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VIALE, ROBERT

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He displayed conspicuous gallantry and intrepidity above and beyond the call of duty. Forced by the enemy's detonation of prepared demolitions to shift the course of his advance through the city, he led the 1st platoon toward a small bridge, where heavy fire from three enemy pillboxes halted the unit. With two men he crossed the bridge behind screening grenade smoke to attack the pillboxes. The first he knocked out himself while covered by his men's protecting fire; the other two were silenced by one of his companions and a bazooka team which he had called up. He suffered a painful wound in the right arm during the action. After his entire platoon had joined him, he pushed ahead through mortar fire and encircling flames. Blocked from the only escape route by an enemy machine gun placed at a street corner, he entered a nearby building with his men to explore possible means of reducing the emplacement. In one room he found civilians huddled together, in another, a small window placed high in the wall and reached by a ladder. Because of the relative position of the window, ladder, and enemy emplacement, he decided that he, being left-handed, could better hurl a grenade than one of his men who had made an unsuccessful attempt. Grasping an armed grenade, he started up the ladder. His wounded right arm weakened, and, as he tried to steady himself, the grenade fell to the floor. In the five seconds before the grenade would explode, he dropped down, recovered the grenade and looked for a place to dispose of it safely. Finding no way to get rid of the grenade without exposing his own men or the civilians to injury or death, he turned to the wall, held it close to his body and bent over it as it exploded. Second Lt. Viale died in a few minutes, but his heroic act saved the lives of others.

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Service

Rank

Division

U.S. Army Second Lieutenant Company K, 148th Infantry, 37th Infantry Division

Conflict

Year of honor

born

World War Two 1945 Bayside, Humboldt County, California

Citation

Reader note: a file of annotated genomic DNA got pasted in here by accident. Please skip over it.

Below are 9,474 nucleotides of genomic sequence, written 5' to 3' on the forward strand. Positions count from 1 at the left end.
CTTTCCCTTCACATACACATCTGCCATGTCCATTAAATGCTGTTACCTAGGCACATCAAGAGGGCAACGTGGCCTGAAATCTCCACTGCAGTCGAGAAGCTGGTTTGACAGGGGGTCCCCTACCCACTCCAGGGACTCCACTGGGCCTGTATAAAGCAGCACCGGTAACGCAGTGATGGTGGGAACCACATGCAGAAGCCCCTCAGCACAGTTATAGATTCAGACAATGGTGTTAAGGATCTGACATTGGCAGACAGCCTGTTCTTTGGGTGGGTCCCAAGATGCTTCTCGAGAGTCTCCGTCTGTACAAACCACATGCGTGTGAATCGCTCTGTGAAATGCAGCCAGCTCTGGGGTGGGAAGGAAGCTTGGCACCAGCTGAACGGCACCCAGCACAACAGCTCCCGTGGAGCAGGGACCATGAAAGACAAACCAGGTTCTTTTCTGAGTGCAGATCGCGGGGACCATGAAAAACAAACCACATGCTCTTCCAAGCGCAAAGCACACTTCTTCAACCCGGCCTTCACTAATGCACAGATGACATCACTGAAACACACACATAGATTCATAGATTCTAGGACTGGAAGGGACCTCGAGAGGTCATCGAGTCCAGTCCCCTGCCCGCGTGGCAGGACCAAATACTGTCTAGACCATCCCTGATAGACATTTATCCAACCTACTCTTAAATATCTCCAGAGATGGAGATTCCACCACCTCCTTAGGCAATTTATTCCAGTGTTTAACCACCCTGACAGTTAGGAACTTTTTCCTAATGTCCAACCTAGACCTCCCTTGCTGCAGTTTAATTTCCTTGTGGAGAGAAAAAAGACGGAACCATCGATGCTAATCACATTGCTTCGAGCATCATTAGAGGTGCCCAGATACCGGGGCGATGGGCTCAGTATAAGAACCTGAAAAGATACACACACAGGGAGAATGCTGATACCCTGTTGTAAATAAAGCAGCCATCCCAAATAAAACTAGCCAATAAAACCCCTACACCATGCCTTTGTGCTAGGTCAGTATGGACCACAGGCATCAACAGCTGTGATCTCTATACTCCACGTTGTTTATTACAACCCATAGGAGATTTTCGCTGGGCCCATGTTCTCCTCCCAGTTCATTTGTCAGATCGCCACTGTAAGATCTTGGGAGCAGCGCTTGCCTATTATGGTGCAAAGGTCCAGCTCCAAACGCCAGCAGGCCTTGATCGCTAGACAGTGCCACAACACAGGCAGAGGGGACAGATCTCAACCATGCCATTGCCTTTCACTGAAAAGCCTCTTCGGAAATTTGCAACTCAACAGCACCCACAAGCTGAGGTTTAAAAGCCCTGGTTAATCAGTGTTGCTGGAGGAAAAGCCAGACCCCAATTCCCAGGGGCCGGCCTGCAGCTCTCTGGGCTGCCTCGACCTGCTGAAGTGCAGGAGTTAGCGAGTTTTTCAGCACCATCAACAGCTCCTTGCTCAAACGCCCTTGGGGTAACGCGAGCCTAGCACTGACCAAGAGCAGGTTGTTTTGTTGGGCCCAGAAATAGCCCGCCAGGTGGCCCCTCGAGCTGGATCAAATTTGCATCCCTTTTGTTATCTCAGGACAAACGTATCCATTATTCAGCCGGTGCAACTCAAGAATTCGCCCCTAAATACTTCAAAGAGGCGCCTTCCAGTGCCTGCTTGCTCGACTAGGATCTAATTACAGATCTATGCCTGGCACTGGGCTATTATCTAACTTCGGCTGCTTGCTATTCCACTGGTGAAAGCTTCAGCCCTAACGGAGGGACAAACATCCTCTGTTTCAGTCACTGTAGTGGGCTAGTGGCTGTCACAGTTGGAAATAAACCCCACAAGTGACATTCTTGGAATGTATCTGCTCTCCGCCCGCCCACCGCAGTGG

He displayed conspicuous gallantry and intrepidity above and beyond the call of duty. Forced by the enemy's detonation of prepared demolitions to shift the course of his advance through the city, he led the 1st platoon toward a small bridge, where heavy fire from three enemy pillboxes halted the unit. With two men he crossed the bridge behind screening grenade smoke to attack the pillboxes. The first he knocked out himself while covered by his men's protecting fire; the other two were silenced by one of his companions and a bazooka team which he had called up. He suffered a painful wound in the right arm during the action. After his entire platoon had joined him, he pushed ahead through mortar fire and encircling flames. Blocked from the only escape route by an enemy machine gun placed at a street corner, he entered a nearby building with his men to explore possible means of reducing the emplacement. In one room he found civilians huddled together, in another, a small window placed high in the wall and reached by a ladder. Because of the relative position of the window, ladder, and enemy emplacement, he decided that he, being left-handed, could better hurl a grenade than one of his men who had made an unsuccessful attempt. Grasping an armed grenade, he started up the ladder. His wounded right arm weakened, and, as he tried to steady himself, the grenade fell to the floor. In the five seconds before the grenade would explode, he dropped down, recovered the grenade and looked for a place to dispose of it safely. Finding no way to get rid of the grenade without exposing his own men or the civilians to injury or death, he turned to the wall, held it close to his body and bent over it as it exploded. Second Lt. Viale died in a few minutes, but his heroic act saved the lives of others.